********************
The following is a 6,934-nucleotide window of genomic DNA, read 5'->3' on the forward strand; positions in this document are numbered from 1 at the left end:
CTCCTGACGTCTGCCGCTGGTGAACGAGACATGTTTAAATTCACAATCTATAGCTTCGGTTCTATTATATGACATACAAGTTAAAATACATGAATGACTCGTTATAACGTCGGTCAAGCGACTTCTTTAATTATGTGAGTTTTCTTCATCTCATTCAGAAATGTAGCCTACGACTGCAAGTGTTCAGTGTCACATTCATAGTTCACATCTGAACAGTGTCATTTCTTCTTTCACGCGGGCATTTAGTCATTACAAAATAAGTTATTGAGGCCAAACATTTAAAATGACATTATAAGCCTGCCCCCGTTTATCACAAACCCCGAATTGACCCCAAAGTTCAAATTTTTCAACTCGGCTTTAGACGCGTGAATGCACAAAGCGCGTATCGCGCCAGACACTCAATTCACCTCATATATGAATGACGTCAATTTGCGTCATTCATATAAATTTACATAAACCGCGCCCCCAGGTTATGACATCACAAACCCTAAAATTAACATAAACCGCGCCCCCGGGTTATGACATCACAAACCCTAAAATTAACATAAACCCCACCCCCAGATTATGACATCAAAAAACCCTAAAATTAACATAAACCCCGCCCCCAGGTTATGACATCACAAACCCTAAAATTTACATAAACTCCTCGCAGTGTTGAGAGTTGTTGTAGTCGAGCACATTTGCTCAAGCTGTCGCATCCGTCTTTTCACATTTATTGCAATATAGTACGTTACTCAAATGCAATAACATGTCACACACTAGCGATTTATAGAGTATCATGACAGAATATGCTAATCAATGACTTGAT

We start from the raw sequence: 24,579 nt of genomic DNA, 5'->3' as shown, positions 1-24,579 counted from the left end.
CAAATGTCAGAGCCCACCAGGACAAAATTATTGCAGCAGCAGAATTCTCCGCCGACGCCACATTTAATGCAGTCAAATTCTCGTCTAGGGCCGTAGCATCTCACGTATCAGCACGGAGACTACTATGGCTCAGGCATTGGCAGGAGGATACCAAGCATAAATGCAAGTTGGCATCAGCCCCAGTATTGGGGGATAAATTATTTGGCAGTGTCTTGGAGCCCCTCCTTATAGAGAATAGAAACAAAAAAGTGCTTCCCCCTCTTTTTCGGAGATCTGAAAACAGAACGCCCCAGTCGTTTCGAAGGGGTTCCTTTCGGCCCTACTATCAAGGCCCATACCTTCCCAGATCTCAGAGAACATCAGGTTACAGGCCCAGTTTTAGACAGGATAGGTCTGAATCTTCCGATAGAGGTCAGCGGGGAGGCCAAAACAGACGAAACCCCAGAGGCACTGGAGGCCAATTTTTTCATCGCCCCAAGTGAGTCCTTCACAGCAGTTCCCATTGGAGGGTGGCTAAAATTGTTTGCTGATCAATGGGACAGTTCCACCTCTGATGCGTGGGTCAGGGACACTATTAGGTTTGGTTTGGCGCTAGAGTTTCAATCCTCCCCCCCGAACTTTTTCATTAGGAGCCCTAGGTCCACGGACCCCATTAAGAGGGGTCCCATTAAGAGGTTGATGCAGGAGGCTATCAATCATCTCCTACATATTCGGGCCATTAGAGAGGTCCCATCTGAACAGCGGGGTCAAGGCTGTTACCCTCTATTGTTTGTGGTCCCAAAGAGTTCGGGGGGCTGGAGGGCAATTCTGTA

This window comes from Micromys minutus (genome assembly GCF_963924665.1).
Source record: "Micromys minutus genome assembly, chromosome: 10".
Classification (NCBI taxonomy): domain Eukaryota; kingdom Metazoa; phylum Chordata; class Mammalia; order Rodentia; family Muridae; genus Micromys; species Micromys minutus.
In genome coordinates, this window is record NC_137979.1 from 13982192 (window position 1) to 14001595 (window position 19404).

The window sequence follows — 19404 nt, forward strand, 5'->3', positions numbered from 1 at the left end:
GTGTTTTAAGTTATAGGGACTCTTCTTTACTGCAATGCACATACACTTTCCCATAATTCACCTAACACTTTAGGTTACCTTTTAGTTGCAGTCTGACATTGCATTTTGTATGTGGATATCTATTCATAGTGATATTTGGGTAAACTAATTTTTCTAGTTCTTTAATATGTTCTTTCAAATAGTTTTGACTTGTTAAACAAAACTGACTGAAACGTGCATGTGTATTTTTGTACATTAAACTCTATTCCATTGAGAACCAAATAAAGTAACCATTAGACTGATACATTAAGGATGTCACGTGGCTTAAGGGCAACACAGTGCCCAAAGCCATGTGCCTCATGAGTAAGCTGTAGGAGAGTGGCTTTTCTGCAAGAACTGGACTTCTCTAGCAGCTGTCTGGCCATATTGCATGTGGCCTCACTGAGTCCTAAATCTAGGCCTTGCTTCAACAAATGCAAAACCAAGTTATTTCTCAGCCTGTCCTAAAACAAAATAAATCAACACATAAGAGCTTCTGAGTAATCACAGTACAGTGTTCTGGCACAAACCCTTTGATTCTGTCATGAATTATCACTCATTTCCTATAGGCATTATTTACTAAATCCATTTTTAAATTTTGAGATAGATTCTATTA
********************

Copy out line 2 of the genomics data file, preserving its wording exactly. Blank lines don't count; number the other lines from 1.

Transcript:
CTCCTGACGTCTGCCGCTGGTGAACGAGACATGTTTAAATTCACAATCTATAGCTTCGGTTCTATTATATGACATACAAGTTAAAATACATGAATGACTCGTTATAACGTCGGTCAAGCGACTTCTTTAATTATGTGAGTTTTCTTCATCTCATTCAGAAATGTAGCCTACGACTGCAAGTGTTCAGTGTCACATTCATAGTTCACATCTGAACAGTGTCATTTCTTCTTTCACGCGGGCATTTAGTCATTACAAAATAAGTTATTGAGGCCAAACATTTAAAATGACATTATAAGCCTGCCCCCGTTTATCACAAACCCCGAATTGACCCCAAAGTTCAAATTTTTCAACTCGGCTTTAGACGCGTGAATGCACAAAGCGCGTATCGCGCCAGACACTCAATTCACCTCATATATGAATGACGTCAATTTGCGTCATTCATATAAATTTACATAAACCGCGCCCCCAGGTTATGACATCACAAACCCTAAAATTAACATAAACCGCGCCCCCGGGTTATGACATCACAAACCCTAAAATTAACATAAACCCCACCCCCAGATTATGACATCAAAAAACCCTAAAATTAACATAAACCCCGCCCCCAGGTTATGACATCACAAACCCTAAAATTTACATAAACTCCTCGCAGTGTTGAGAGTTGTTGTAGTCGAGCACATTTGCTCAAGCTGTCGCATCCGTCTTTTCACATTTATTGCAATATAGTACGTTACTCAAATGCAATAACATGTCACACACTAGCGATTTATAGAGTATCATGACAGAATATGCTAATCAATGACTTGAT